There was one specific day in Holbrook, Victoria, where the road was long and flat. I was tired and dehydrated, and I was bored of the songs on my playlist. So the next day I put a call out on social media for people to join in. On the start line, no joke, there were 30 or 40 people and 11 of them ran the full marathon. I leant on community a lot to get me through.
If it wasn’t for the people that ran with me it wouldn’t have been anywhere near as fun. And most of the time I was in places I didn’t know, so the best part was they’d say “Hey, don’t go down the freeway, we’ve got this national park that’s only seven clicks out of town. Let’s go there and I’ll show you”. So it made it so much more wholesome because I got to see places I wouldn’t otherwise have seen.
What did you carry with you / use for fuel?
I had a little backpack and I’d carry tins of coconut water or stuff that no elite athlete would ever do. I had an Australian mountain runner join me for a bit, Simone (Sim) Brick, and she said “I can’t believe you’ve gone 120 days and you just carry that!” So she gave me a new pack, filled it with nutrition, water, proper stuff.
Have you done any ultras before?
I did one 55K in preparation two weeks before, and it was the hardest thing I’ve ever done.
I won the race, but then I got disqualified because I didn’t have enough emergency water capacity!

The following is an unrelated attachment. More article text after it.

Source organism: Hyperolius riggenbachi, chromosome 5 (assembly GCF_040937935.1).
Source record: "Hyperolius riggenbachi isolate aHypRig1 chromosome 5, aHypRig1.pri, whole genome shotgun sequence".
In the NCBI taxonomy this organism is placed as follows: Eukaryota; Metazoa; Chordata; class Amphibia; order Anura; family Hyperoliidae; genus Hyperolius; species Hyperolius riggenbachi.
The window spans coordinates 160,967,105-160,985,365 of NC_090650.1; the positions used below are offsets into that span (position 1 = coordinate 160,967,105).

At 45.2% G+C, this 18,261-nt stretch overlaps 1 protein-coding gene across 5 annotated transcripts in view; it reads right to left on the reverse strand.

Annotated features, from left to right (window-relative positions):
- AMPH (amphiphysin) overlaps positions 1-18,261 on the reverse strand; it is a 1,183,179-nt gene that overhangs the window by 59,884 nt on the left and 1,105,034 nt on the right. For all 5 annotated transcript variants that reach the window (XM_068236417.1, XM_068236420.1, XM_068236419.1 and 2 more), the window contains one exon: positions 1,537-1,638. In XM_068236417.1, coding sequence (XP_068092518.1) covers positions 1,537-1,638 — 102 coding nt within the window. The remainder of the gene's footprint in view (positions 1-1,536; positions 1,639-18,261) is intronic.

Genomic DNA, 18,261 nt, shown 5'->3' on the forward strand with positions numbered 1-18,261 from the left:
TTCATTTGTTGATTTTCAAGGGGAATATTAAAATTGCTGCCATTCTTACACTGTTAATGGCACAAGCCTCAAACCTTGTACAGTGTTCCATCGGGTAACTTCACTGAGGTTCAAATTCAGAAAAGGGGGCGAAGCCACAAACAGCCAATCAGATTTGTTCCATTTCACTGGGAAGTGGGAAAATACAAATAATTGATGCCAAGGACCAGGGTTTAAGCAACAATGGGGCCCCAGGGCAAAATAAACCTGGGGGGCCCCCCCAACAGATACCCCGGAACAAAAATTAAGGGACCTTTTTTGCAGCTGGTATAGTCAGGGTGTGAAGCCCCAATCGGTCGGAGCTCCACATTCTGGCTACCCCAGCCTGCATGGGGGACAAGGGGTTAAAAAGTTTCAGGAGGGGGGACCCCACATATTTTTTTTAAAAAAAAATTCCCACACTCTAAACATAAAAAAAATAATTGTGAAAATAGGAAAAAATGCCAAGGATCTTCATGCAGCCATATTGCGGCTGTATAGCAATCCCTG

In Australia we have to take snake bite kit, satellite phone, everything.
And here’s me, I’ve just run the length of the country on coconut water and my mobile phone, and I get DQ’d. But I respect the rules, there’s a reason they’ve got them!
What other fuel did you use on the run?
It changed over the run. Up North there are no stores, so you have to carry everything [and be] self-sufficient.
I was sponsored by Clif which was handy, so I had a lot of their bars. Fruit was easy to digest.
If there was a petrol station I’d have a pie. I always hate carrying things, I’m such a minimalistic runner I’d just go out in a sports bra and come back whenever. I’d prefer to pay for things as I went.
I ran through banana fields so I would just pick them along the way! I did have a support crew so I’d stop for pasta, bread, pancakes or something more substantial along the way.